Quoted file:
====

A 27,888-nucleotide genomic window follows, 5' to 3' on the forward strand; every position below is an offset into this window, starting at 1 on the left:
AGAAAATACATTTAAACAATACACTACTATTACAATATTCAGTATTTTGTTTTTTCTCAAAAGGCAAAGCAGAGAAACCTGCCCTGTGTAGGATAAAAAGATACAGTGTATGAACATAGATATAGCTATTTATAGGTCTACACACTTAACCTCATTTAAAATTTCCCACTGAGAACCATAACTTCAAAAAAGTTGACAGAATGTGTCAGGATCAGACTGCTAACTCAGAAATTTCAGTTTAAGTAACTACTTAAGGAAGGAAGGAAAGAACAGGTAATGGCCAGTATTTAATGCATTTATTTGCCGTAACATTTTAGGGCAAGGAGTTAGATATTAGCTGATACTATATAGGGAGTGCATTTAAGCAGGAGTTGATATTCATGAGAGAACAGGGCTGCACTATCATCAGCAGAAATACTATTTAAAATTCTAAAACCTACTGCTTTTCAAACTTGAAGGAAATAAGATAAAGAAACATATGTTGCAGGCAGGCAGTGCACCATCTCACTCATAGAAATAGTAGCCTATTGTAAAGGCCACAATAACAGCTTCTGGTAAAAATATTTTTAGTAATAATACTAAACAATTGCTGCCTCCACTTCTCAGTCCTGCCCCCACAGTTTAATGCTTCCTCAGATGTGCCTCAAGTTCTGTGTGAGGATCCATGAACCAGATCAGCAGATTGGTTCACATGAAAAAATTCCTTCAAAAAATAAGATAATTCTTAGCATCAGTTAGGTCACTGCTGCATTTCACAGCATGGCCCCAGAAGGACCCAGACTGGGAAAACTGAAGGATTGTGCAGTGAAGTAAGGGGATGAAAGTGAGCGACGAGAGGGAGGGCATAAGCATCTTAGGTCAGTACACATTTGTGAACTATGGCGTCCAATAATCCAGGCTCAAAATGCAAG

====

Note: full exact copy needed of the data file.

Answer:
A 27,888-nucleotide genomic window follows, 5' to 3' on the forward strand; every position below is an offset into this window, starting at 1 on the left:
AGAAAATACATTTAAACAATACACTACTATTACAATATTCAGTATTTTGTTTTTTCTCAAAAGGCAAAGCAGAGAAACCTGCCCTGTGTAGGATAAAAAGATACAGTGTATGAACATAGATATAGCTATTTATAGGTCTACACACTTAACCTCATTTAAAATTTCCCACTGAGAACCATAACTTCAAAAAAGTTGACAGAATGTGTCAGGATCAGACTGCTAACTCAGAAATTTCAGTTTAAGTAACTACTTAAGGAAGGAAGGAAAGAACAGGTAATGGCCAGTATTTAATGCATTTATTTGCCGTAACATTTTAGGGCAAGGAGTTAGATATTAGCTGATACTATATAGGGAGTGCATTTAAGCAGGAGTTGATATTCATGAGAGAACAGGGCTGCACTATCATCAGCAGAAATACTATTTAAAATTCTAAAACCTACTGCTTTTCAAACTTGAAGGAAATAAGATAAAGAAACATATGTTGCAGGCAGGCAGTGCACCATCTCACTCATAGAAATAGTAGCCTATTGTAAAGGCCACAATAACAGCTTCTGGTAAAAATATTTTTAGTAATAATACTAAACAATTGCTGCCTCCACTTCTCAGTCCTGCCCCCACAGTTTAATGCTTCCTCAGATGTGCCTCAAGTTCTGTGTGAGGATCCATGAACCAGATCAGCAGATTGGTTCACATGAAAAAATTCCTTCAAAAAATAAGATAATTCTTAGCATCAGTTAGGTCACTGCTGCATTTCACAGCATGGCCCCAGAAGGACCCAGACTGGGAAAACTGAAGGATTGTGCAGTGAAGTAAGGGGATGAAAGTGAGCGACGAGAGGGAGGGCATAAGCATCTTAGGTCAGTACACATTTGTGAACTATGGCGTCCAATAATCCAGGCTCAAAATGCAAG